Tag Archives: Walter Benjamin

The Work of Art in the Age of Mechanical Reproduction: an essay by Walter Benjamin


Mona Lisa mechanically reproduced

As Benjamin is quoted form this particular essay in OCA course notes I decided to look up the text as part of a growing interest that I am encouraging in myself in absorbing critical theory in order to develop a deeper thought process and a more challenging approach.

“The mode of human sense perception changes with humanity’s entire mode of existence.” (Benjamin,1936, p216), as history determines human perception as well as nature. The essay discusses how the process of mechanical reproduction the new entire mode of existence removes the aura of an object and has effectively led to the irrelevance of uniqueness and with it the concept of authenticity to the masses. Art is no longer a feature of ritual and therefore now becomes political, polarised by cult and exhibition value. In this new age art is not just reproducible but is designed for reproduction in the way that the photographic negative can generate multiple versions rendering the concept of authenticity as obsolete.

With the viewer removed directly from artist or actor the viewer becomes the critic instead of the audience ensuring that, “the conventional is uncritically enjoyed, and the truly new is criticized with aversion.” (Benjamin, W.1936). Expert criticism is replaced by enjoyment accessed with less concentration, absorbed more passively.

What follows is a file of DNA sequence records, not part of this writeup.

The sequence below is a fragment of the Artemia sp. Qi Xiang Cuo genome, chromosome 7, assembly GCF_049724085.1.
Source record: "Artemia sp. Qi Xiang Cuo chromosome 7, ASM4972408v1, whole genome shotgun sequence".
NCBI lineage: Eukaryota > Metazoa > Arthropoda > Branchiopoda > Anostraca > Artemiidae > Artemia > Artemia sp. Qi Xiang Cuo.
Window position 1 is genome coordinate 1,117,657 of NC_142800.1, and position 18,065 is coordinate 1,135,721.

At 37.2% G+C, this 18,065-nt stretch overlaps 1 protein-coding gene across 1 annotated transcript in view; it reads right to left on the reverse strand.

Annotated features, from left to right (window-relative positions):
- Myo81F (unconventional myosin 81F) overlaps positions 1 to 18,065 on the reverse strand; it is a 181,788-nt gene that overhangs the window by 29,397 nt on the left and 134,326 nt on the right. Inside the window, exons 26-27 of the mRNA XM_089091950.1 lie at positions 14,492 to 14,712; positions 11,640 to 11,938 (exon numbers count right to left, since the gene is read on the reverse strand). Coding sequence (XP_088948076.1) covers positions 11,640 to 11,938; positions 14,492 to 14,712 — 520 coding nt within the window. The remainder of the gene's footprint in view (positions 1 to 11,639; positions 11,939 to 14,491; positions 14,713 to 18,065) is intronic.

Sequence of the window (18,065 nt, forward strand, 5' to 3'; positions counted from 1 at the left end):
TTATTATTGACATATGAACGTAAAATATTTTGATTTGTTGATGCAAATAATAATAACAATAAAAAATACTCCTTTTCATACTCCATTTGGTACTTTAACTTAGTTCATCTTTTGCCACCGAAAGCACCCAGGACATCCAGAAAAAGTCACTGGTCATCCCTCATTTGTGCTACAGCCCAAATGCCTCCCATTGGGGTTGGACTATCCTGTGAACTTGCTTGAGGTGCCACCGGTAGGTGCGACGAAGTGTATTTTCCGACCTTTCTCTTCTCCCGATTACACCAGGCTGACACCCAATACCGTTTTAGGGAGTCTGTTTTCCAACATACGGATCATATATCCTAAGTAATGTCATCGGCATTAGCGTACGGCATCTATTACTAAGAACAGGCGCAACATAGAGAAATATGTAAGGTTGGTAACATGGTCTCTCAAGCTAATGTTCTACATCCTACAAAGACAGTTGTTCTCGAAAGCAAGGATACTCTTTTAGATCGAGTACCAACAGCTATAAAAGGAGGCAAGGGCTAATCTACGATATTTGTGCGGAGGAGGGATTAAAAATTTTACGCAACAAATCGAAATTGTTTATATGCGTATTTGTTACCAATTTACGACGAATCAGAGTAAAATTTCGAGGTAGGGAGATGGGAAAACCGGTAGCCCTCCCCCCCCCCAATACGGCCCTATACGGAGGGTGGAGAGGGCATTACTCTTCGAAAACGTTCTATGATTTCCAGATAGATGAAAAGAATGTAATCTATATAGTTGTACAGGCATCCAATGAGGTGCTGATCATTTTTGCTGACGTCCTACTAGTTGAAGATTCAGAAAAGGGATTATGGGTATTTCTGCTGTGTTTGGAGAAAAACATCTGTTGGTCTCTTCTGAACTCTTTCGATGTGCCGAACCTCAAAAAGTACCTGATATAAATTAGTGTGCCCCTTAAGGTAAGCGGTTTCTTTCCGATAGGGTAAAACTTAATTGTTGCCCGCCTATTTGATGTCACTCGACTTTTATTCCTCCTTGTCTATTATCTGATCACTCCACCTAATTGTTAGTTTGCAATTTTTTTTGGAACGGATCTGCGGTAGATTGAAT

One of the major questions surrounding photography was always whether the medium could be considered as art whereas Benjamin (1936) believed that the more relevant and pertinent thought was that the entire nature of art had actually shifted in the light of the new age of mechanical reproduction.

In his epilogue Benjamin sees a mass proletariat who are granted by Fascism, “not their right, but instead the chance to express themselves.” (Benjamin, W. 1936)

This is a truly insightful and inspiring text and appears to instantly explain why advancements in technology and production have led to mass participation in mass art practices. This has obvious implications for fundamental questions such as has this democracy led to an erosion of art? Has there been a reduction in artistic standards and criticism? Does it explain the growth and proliferation of popular culture and mass media? Now that everybody has an equal voice do they have an equal opinion? How do we deal with this?

A lesson in absorbing critical theories and in their importance to us in developing a deeper thought process and a more challenging approach.



Benjamin, W. Illuminations: Essays and Reflections. Ed. Hannah Arendt. Trans. Harry Zohn. London: Pimlico, 1999.

Mona Lisa Image taken from https://photographyfall2012.wordpress.com (accessed 28/03/16)